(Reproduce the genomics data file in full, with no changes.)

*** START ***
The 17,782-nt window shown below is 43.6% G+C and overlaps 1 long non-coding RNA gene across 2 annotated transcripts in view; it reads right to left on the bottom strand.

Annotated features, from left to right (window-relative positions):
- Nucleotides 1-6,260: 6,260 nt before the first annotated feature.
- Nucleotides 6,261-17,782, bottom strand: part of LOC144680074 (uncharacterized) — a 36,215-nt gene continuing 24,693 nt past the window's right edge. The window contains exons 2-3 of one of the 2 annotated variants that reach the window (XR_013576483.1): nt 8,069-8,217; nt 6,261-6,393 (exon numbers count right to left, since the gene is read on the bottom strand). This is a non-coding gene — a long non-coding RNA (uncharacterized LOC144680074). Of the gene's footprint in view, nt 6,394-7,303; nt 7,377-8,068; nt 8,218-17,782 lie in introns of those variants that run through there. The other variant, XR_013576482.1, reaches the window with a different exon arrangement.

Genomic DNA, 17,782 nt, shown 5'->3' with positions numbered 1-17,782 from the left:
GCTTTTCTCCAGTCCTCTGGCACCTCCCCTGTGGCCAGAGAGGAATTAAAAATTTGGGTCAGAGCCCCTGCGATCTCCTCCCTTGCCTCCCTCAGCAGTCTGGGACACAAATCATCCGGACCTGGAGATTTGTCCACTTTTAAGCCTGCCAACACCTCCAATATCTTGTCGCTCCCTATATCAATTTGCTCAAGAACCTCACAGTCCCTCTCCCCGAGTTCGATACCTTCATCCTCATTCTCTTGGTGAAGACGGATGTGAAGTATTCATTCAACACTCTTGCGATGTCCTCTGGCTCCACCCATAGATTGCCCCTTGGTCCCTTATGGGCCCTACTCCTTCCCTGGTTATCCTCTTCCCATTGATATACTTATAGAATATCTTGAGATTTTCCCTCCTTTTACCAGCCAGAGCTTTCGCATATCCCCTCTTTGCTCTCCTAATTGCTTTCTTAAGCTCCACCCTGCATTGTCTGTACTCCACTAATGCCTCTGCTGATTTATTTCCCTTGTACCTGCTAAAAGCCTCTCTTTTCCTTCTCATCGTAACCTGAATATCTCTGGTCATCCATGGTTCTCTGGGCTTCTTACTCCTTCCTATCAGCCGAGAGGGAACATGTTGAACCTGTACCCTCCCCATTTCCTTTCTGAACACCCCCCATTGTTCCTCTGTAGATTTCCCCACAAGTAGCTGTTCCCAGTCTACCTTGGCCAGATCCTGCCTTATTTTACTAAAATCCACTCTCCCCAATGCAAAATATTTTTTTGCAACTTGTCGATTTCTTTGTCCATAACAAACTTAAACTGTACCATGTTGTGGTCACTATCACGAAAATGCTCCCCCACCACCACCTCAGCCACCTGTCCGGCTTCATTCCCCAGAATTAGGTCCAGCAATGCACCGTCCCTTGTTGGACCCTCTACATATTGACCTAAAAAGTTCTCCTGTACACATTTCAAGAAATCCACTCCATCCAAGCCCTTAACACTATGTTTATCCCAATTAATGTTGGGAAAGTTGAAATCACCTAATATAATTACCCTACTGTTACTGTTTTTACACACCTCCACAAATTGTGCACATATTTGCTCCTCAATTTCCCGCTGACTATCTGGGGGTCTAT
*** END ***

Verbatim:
The 17,782-nt window shown below is 43.6% G+C and overlaps 1 long non-coding RNA gene across 2 annotated transcripts in view; it reads right to left on the bottom strand.

Annotated features, from left to right (window-relative positions):
- Nucleotides 1-6,260: 6,260 nt before the first annotated feature.
- Nucleotides 6,261-17,782, bottom strand: part of LOC144680074 (uncharacterized) — a 36,215-nt gene continuing 24,693 nt past the window's right edge. The window contains exons 2-3 of one of the 2 annotated variants that reach the window (XR_013576483.1): nt 8,069-8,217; nt 6,261-6,393 (exon numbers count right to left, since the gene is read on the bottom strand). This is a non-coding gene — a long non-coding RNA (uncharacterized LOC144680074). Of the gene's footprint in view, nt 6,394-7,303; nt 7,377-8,068; nt 8,218-17,782 lie in introns of those variants that run through there. The other variant, XR_013576482.1, reaches the window with a different exon arrangement.

Genomic DNA, 17,782 nt, shown 5'->3' with positions numbered 1-17,782 from the left:
GCTTTTCTCCAGTCCTCTGGCACCTCCCCTGTGGCCAGAGAGGAATTAAAAATTTGGGTCAGAGCCCCTGCGATCTCCTCCCTTGCCTCCCTCAGCAGTCTGGGACACAAATCATCCGGACCTGGAGATTTGTCCACTTTTAAGCCTGCCAACACCTCCAATATCTTGTCGCTCCCTATATCAATTTGCTCAAGAACCTCACAGTCCCTCTCCCCGAGTTCGATACCTTCATCCTCATTCTCTTGGTGAAGACGGATGTGAAGTATTCATTCAACACTCTTGCGATGTCCTCTGGCTCCACCCATAGATTGCCCCTTGGTCCCTTATGGGCCCTACTCCTTCCCTGGTTATCCTCTTCCCATTGATATACTTATAGAATATCTTGAGATTTTCCCTCCTTTTACCAGCCAGAGCTTTCGCATATCCCCTCTTTGCTCTCCTAATTGCTTTCTTAAGCTCCACCCTGCATTGTCTGTACTCCACTAATGCCTCTGCTGATTTATTTCCCTTGTACCTGCTAAAAGCCTCTCTTTTCCTTCTCATCGTAACCTGAATATCTCTGGTCATCCATGGTTCTCTGGGCTTCTTACTCCTTCCTATCAGCCGAGAGGGAACATGTTGAACCTGTACCCTCCCCATTTCCTTTCTGAACACCCCCCATTGTTCCTCTGTAGATTTCCCCACAAGTAGCTGTTCCCAGTCTACCTTGGCCAGATCCTGCCTTATTTTACTAAAATCCACTCTCCCCAATGCAAAATATTTTTTTGCAACTTGTCGATTTCTTTGTCCATAACAAACTTAAACTGTACCATGTTGTGGTCACTATCACGAAAATGCTCCCCCACCACCACCTCAGCCACCTGTCCGGCTTCATTCCCCAGAATTAGGTCCAGCAATGCACCGTCCCTTGTTGGACCCTCTACATATTGACCTAAAAAGTTCTCCTGTACACATTTCAAGAAATCCACTCCATCCAAGCCCTTAACACTATGTTTATCCCAATTAATGTTGGGAAAGTTGAAATCACCTAATATAATTACCCTACTGTTACTGTTTTTACACACCTCCACAAATTGTGCACATATTTGCTCCTCAATTTCCCGCTGACTATCTGGGGGTCTAT